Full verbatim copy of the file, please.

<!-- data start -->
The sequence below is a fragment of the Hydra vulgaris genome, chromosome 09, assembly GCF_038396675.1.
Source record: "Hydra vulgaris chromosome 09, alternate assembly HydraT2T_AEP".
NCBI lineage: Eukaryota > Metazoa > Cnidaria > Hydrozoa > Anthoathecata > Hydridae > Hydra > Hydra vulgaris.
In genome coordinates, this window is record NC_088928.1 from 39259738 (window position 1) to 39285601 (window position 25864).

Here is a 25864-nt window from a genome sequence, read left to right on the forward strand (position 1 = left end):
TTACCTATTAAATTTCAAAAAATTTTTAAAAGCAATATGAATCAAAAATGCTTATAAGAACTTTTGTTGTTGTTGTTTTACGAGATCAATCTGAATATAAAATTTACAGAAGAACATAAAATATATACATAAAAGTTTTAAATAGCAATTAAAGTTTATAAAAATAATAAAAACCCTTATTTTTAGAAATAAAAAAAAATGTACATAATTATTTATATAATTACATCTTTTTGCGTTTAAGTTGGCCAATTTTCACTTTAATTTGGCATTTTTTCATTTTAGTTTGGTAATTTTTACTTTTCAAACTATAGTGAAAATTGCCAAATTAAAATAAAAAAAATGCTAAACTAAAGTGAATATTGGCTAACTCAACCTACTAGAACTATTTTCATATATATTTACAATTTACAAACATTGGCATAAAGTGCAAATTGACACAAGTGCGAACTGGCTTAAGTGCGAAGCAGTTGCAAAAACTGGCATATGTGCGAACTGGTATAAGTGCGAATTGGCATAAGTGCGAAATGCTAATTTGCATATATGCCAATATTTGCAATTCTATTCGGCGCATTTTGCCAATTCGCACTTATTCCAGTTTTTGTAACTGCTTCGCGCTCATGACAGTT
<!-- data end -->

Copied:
The sequence below is a fragment of the Hydra vulgaris genome, chromosome 09, assembly GCF_038396675.1.
Source record: "Hydra vulgaris chromosome 09, alternate assembly HydraT2T_AEP".
NCBI lineage: Eukaryota > Metazoa > Cnidaria > Hydrozoa > Anthoathecata > Hydridae > Hydra > Hydra vulgaris.
In genome coordinates, this window is record NC_088928.1 from 39259738 (window position 1) to 39285601 (window position 25864).

Here is a 25864-nt window from a genome sequence, read left to right on the forward strand (position 1 = left end):
TTACCTATTAAATTTCAAAAAATTTTTAAAAGCAATATGAATCAAAAATGCTTATAAGAACTTTTGTTGTTGTTGTTTTACGAGATCAATCTGAATATAAAATTTACAGAAGAACATAAAATATATACATAAAAGTTTTAAATAGCAATTAAAGTTTATAAAAATAATAAAAACCCTTATTTTTAGAAATAAAAAAAAATGTACATAATTATTTATATAATTACATCTTTTTGCGTTTAAGTTGGCCAATTTTCACTTTAATTTGGCATTTTTTCATTTTAGTTTGGTAATTTTTACTTTTCAAACTATAGTGAAAATTGCCAAATTAAAATAAAAAAAATGCTAAACTAAAGTGAATATTGGCTAACTCAACCTACTAGAACTATTTTCATATATATTTACAATTTACAAACATTGGCATAAAGTGCAAATTGACACAAGTGCGAACTGGCTTAAGTGCGAAGCAGTTGCAAAAACTGGCATATGTGCGAACTGGTATAAGTGCGAATTGGCATAAGTGCGAAATGCTAATTTGCATATATGCCAATATTTGCAATTCTATTCGGCGCATTTTGCCAATTCGCACTTATTCCAGTTTTTGTAACTGCTTCGCGCTCATGACAGTT